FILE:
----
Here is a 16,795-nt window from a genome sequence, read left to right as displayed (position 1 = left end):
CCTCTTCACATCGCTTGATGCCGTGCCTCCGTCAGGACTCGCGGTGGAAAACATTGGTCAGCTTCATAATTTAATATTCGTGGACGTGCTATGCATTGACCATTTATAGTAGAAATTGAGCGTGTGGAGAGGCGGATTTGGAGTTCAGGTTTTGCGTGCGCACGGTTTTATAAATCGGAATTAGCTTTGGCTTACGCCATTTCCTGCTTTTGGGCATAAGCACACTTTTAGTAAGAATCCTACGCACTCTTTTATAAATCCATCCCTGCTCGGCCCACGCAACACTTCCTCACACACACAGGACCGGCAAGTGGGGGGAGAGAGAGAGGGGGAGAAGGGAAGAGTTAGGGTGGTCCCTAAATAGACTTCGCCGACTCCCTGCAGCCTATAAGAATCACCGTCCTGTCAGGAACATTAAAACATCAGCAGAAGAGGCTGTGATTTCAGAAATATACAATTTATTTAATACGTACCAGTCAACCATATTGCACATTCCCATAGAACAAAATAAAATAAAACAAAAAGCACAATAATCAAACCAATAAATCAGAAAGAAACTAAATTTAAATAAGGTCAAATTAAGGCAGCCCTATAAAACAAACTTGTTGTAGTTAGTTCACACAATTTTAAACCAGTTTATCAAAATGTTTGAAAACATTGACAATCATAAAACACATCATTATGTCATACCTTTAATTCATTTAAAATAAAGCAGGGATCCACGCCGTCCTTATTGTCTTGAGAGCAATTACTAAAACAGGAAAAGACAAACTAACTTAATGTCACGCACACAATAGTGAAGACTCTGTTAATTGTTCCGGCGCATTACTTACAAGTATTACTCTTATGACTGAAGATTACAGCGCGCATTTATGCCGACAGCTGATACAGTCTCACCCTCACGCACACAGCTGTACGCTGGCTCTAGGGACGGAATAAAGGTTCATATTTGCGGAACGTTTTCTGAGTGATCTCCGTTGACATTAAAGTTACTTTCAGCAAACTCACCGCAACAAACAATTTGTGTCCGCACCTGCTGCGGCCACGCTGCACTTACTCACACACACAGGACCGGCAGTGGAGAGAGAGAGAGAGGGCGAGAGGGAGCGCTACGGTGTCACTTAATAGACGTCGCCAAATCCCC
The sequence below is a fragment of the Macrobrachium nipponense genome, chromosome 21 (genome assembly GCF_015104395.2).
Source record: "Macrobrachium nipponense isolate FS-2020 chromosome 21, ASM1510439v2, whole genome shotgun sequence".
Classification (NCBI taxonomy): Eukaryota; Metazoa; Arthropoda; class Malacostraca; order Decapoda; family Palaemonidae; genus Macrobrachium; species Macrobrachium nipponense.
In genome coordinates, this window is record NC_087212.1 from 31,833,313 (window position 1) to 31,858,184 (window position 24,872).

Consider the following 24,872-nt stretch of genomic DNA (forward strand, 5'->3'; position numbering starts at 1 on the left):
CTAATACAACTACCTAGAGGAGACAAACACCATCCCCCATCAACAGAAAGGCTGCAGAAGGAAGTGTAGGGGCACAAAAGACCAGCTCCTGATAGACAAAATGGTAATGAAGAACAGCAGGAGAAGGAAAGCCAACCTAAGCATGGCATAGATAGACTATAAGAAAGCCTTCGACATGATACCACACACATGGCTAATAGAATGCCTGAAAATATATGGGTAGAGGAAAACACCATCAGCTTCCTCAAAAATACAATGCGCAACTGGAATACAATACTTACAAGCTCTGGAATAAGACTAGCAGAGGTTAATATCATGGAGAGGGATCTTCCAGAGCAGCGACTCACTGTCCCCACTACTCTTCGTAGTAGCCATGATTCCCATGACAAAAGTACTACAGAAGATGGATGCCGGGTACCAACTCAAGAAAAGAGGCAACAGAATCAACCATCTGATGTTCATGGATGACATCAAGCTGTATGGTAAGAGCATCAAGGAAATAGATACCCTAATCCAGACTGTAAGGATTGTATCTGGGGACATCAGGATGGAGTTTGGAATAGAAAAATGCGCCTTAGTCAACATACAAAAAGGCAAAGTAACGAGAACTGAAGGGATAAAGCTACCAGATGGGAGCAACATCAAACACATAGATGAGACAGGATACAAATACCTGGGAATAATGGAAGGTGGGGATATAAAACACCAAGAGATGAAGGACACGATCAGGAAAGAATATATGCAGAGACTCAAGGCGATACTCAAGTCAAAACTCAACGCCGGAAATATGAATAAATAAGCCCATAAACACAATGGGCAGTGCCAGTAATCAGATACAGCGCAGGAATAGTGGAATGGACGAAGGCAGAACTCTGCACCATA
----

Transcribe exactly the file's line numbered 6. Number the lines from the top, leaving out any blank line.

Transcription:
In genome coordinates, this window is record NC_087212.1 from 31,833,313 (window position 1) to 31,858,184 (window position 24,872).